economics department at State Col
lege. The leading cause of the increased
prices in the 193.' season was the
agreement signed by the tobacco com
panies, he said. The average price
rose from below 10 cents to more than
15 cents a pound.
The size of the crop this year and
the amount of the carry-over will
have some effect on the price, he said.
Nonetheless, another marketing agree,
ment is needed to insure a livable re
turn from the crop
Last year the market waB glutted
with a production of 730.000,000
pounds and the carry-over was 570,
000,000 pounds. "Is it any wonder," he
questioned, "that prices fell lower and
lower as the season advanced until the
government had to intervene with the
The 1934 crop will be considerably
I. !' I'e
. 1 ilV!
a... i 1
. at lor,
he - ,Uel
laetation ii'cessa i
Ii ' line.
liin pounds ol
A i.ooi- ,-a.
1 1 it-1
1 1 -
111 mi in I als d LI i ilig ibis
i.! :e-ull in ail lint In M ty
milk tiroducLion duriiii;
1;. elation period.
What To Plant
co or 1 1-.-v
lieaii-,: Main early planting of
St ring!e,-s d'reenpod, Kelituekv Won
der, .del 'a.-len.
Ile us, Lima:: Plantings bush varie
ties. iM.relhook (large). Henderson's
(large) . Sieva
King of the
made it possible for owners of small
herda to profitably provide their cows
with succulent winter feed. Three or
four tons should be preserved for each
animal. On the average, corn will
produce a ton of silage for each five
bushels of grain-
Travel anywhere . . . any day
Sav b7 ruing tb Soathero t tb
lowest fares vr offered :
J C ptr mile in Coaches
.- One wey tlcktu told d.llr
to enjr point ca the Southern
ileeping and parlor cart
Retard limit 13 d ere
tletping and parlor cart
Ketarn Umit 10 dere
per miU one way in
sleeping and parlor cart
STJRCHARG E I
( small )
lahbage: Set plants now, also seed
now for Lite' spring -transplanting;
Copenhagen Market, Wakefield, Karly
Corn: In garden make main early
plantings of Trucker's Favorite, Im
proved Adams, Country Gentlemen,
oatam Kvergreen. Stowell's Kver-green.
( 'ueu m be. s: Seed Chicago Pickling.
Kgg Plant:' Set plant.s of Black
Beauty in open.
Muskmelon: Seed Rocky Ford.. Eden
Okva: Seed Dwarf Green Perkins
Mammoth, White Velvet.
Peas: Seed last plantings Thomas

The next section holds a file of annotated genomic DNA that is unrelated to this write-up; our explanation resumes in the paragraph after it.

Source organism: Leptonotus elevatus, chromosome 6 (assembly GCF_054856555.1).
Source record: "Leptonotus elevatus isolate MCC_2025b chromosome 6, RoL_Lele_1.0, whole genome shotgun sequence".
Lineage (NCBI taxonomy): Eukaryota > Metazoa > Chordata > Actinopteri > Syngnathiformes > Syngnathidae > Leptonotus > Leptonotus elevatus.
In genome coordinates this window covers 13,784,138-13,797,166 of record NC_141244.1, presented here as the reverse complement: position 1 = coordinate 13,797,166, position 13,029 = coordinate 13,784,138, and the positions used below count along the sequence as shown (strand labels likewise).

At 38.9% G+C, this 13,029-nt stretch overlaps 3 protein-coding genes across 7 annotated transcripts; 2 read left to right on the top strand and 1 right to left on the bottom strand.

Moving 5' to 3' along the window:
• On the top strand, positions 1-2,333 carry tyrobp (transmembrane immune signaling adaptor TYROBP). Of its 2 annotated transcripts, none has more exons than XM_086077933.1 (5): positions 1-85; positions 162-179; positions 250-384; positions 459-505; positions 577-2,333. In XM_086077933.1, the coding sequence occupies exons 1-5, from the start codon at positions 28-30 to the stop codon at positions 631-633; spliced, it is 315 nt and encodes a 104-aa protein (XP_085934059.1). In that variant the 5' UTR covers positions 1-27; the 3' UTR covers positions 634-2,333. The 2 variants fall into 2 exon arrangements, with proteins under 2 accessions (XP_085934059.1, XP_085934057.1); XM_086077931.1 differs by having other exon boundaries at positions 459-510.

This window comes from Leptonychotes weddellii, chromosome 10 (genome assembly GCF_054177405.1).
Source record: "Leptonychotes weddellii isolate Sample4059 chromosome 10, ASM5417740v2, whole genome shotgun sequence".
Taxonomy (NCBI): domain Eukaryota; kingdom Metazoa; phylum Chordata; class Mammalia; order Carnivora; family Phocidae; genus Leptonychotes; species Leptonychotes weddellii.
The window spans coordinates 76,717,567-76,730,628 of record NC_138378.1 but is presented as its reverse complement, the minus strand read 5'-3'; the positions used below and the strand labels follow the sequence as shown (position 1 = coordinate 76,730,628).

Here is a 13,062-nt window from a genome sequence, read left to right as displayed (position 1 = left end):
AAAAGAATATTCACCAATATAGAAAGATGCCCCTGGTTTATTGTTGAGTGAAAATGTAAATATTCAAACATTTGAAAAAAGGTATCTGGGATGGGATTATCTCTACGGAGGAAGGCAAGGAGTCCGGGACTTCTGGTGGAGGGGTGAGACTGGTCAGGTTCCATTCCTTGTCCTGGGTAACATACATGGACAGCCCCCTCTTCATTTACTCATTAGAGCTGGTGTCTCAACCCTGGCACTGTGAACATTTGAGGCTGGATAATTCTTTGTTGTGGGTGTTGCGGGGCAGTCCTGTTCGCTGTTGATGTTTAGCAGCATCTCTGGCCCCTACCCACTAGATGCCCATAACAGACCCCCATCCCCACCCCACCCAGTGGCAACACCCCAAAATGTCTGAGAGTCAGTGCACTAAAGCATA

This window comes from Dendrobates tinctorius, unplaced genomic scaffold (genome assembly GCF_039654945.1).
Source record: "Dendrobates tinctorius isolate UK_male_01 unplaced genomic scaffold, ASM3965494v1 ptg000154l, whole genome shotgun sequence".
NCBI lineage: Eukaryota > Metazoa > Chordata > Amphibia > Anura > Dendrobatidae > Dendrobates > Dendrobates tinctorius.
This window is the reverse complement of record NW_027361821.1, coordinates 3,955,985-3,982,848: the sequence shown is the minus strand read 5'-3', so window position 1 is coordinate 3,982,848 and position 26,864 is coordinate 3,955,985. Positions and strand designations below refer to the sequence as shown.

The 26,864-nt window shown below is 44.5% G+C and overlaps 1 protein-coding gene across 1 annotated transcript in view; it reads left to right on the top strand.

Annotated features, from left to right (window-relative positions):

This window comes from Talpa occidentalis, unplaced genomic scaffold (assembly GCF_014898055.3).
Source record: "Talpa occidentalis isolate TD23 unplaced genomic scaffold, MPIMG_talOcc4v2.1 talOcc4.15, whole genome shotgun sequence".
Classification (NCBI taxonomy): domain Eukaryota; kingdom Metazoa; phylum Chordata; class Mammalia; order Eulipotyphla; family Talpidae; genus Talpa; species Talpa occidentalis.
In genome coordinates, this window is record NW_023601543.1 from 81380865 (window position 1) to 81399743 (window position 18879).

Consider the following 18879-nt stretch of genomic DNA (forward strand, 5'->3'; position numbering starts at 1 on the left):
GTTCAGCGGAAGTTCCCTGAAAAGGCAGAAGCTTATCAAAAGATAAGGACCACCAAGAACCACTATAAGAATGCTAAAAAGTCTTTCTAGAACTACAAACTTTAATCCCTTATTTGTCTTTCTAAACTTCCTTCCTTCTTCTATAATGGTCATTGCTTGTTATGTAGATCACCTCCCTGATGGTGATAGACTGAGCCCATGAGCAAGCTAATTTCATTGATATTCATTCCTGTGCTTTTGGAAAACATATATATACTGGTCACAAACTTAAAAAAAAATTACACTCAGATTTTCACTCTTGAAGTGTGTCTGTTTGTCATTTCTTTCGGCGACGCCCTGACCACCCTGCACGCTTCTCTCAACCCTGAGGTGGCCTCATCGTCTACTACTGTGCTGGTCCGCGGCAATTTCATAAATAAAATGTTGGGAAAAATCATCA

Laxton, Telephone, Laxtonian.
Pepper: Set plants in open; Red
Cayenne, Bull Nose, California Won.
Potatoes: Set plant now, I'orto
Rico, Texas White. Nancy Hall.
Pumpkin: Seed Sugar Pie. Ken
Radish: Seed Saxa White Globe.
Spinach : Seed New Zealand.
Squash : Seed Yellow Crookneck,
Acorn, White Bush.
Tomatoes: Set plants now; Banny
Be.-t, June 'Pink, Marglolie, 1'onderosa.
. Watermelon: Seed Kleckly Sweet,
Grasses: Timothy. Orchard, Tall
Meadow ()at Kentucky Hlue, Ilerds,
Rye Crass. Rough Stalk Meadow.
Lawn (irass, Pasture Mixture, Sudan.
Other Crops: All field corn varie
ties; . Hoi combe .Prolific (White);
Jarv.is p'roiifie" yellow) ;' - -Eureka
Pahiunky, f-ilage) ; Cane, (sorghum
and feed) Millet, Stock Beets, Cow
Peas, Soy Beans. Buckwheat.
I'urmg the winter and .-piilig loose
eales on t ln outer bark should be
: raped otV the ti unk and huge
M-.nches. I.ikso scales should 'be
e-.ugiit in a canvass and burned.
' a-- h of a'iy kind under i he 1 1 ee
-nciild ;;1M be removed and '..urned.
i b packing ln-d -hoiiUI be made
moi'i tight, it pos.-ible. aiiii all win
screened in order to keep from
I--' eicli i any moth.- eiiieiaving
; '; .'.! fruit iiir-i.ii- the .-bed. I'ontain-'I-
sllouhl be kept hi moth-light
l'-ii , s or dipped in scalding water
in '. Mile- before - pring.
At.er llie 1 1 ei- hae been .-i-r;iped.
-ho.1 niii. lie iiiind. d to roileci worms
o ':-" the fruit ha- -ei. The new
ihcnncally treated bind.- eliminate
Mi; iieei.-sily of weekly collect km of
v.' i ins, a .j.v the ease with ordimuv
u'-b.and-. Treated bands should
l i leiiiuved in the fall.
Ml obviously wormy fruit, .should
be. removed from the tree to prevent
infection of (he good apples. The
icinainiiig apples will attain a larger
ore when the culls are taken from
the tree. Culls .should be disposed
m a way to destroy .the worms he-ore.-,
t hey crawl out,
. The control of th,. first brood is
very important. At this time sprays
may be used without danger of leaving
'heavy residues, : The lhoiougha(ess
with which the first brood is killed
;;I! 'determine, th,. amount of later
broods to infect the tree.
'The addiiion of oil emulsions or
lish oil to the lead arsenate spray